“The words are really the star of the show,” Kyd says during a break. “The rest of us are in service to that.” As for the possible sound effects abuse, “The distortion [through the speakers] takes the voice somewhere the human voice can’t go. . . . To me, it’s all still honoring the poem. If someone loses the logic, that’s fine for me.”
Shakespeare’s epic poem — in which a man comes, sees and conquers the doomed woman of the show’s title — is interpreted by the cast alternately through rock music, text and action. (In addition to directing, Kyd plays the guitar and does voices during the performance).
Taffety has taken on Shakespeare before, with all-female versions of “Romeo and Juliet,” “Measure for Measure,” and “Julius Caesar,” along with “bootleg” productions of others, one-time only shows for which the cast has just one rehearsal. “Lucrece” marks the first time Taffety is tackling Shakespeare full force: a coed cast, a 2-week run.
Most of the cast consists of Taffety company members. Kimberly Gilbert, who is also in the Woolly Mammoth Theatre Company, plays Lucrece and the bass. Joel David Santner plays Tarquin, Lucrece’s assailant; Tonya Beckman is the narrator. Dan Crane (a frequent collaborator but not a Taffety member) plays Collatine and doubles as the drummer.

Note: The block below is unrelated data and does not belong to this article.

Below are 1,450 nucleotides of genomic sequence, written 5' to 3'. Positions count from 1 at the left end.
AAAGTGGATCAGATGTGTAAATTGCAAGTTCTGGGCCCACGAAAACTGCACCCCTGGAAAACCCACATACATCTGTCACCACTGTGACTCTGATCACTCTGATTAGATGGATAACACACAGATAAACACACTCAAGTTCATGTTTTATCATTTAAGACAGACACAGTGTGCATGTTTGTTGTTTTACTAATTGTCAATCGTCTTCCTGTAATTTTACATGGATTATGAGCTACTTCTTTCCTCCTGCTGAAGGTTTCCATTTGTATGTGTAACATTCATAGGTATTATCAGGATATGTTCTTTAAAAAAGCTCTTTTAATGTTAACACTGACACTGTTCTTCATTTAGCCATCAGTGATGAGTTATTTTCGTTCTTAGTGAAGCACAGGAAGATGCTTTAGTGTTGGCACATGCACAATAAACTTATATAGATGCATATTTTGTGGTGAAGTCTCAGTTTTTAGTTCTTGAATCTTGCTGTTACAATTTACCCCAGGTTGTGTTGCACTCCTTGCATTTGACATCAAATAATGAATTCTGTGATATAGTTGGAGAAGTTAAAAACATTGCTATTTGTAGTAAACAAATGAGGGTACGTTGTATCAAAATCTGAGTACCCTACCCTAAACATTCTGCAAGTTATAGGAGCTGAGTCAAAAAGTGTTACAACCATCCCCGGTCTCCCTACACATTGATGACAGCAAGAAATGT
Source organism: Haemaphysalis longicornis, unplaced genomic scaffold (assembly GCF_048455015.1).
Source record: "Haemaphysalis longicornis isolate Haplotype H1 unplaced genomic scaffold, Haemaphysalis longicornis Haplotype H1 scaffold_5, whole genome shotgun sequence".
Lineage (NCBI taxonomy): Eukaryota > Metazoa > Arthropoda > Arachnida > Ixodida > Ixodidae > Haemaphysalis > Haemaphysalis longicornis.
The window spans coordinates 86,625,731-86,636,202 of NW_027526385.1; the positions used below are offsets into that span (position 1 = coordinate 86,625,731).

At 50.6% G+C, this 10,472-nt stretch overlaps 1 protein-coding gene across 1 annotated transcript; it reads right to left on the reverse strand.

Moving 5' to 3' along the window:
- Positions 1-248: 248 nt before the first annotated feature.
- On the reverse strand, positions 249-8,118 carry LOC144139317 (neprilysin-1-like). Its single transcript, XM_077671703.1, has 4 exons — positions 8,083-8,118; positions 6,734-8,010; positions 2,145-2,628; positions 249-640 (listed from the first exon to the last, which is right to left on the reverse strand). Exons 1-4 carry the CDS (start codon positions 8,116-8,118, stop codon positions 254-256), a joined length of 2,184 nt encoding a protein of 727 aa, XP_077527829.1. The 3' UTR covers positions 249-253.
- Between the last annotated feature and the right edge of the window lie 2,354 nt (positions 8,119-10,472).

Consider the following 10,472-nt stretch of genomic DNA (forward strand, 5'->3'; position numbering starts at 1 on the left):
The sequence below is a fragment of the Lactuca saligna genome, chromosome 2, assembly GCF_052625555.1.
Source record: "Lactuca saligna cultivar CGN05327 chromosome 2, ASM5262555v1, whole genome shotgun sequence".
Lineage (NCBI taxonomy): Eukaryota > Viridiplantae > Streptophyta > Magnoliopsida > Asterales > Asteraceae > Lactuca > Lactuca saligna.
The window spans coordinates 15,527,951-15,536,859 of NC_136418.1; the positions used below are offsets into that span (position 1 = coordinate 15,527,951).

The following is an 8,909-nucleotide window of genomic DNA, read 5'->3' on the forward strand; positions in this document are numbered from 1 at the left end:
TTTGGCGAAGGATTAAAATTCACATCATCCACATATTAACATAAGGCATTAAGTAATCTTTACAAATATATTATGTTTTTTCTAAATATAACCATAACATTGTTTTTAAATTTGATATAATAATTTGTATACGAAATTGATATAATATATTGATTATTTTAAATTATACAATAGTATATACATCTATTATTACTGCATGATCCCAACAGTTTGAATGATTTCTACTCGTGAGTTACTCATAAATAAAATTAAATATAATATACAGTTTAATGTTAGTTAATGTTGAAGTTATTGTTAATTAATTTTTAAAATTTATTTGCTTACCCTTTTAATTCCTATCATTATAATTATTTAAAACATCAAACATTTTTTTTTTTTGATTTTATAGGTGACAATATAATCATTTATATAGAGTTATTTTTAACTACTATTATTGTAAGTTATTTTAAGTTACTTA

Beckman reads: “Wrapped and confounded in a thousand fears / Like to a new-killed bird she trembling lies . . . ” as the music gets louder and louder and—
“Excuse me? Hey, can you please keep it down?” Someone from CHAW has popped her head in the door. “There are music lessons going on upstairs.”
She leaves, and everyone looks at each other with expressions that essentially say: Turn it down? This is loud? Which just confirms: Yeah, this is exactly like a garage-band practice.
Take two. Beckman keeps reading, and the guitar kicks in, the drumming intensifies, the music rises, rises, rises, like smoke in a fire. Tonya’s voice is underneath it somewhere; you can’t hear her anymore, but you can feel the song, literally feel it, pulsing through the floor.
“That was awesome!” Kyd cheers when the scene is over. “It’s a little effed up,” he adds. “But that’s why it works.”
When Kyd, a D.C. native, actor and punk rocker (his most successful band, The Most Secret Method, toured in the 1990s) met Erin Mitchell, a classically trained ballerina from outside Richmond, in 2003, they had the same problem.
“Actors and dancers are, with rare exception, migrant workers,” said Kyd. “We’re always out of work every two to three months and are knocking on doors for jobs.”